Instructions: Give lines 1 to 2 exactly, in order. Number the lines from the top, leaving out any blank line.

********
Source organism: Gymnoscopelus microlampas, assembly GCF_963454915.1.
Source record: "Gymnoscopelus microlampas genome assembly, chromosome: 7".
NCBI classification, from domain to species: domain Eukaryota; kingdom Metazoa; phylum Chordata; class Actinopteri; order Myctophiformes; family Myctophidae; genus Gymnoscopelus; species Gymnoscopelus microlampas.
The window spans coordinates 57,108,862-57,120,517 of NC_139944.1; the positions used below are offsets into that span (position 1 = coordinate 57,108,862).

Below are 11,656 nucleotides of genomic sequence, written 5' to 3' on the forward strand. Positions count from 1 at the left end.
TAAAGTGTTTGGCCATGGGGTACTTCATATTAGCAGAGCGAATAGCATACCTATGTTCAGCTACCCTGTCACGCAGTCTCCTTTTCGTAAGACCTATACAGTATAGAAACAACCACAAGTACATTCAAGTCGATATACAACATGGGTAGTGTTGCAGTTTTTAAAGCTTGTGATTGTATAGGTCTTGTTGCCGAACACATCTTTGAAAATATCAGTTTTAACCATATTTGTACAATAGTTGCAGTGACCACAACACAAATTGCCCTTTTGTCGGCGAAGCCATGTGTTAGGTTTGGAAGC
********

Source organism: Gymnoscopelus microlampas, assembly GCF_963454915.1.
Source record: "Gymnoscopelus microlampas genome assembly, chromosome: 7".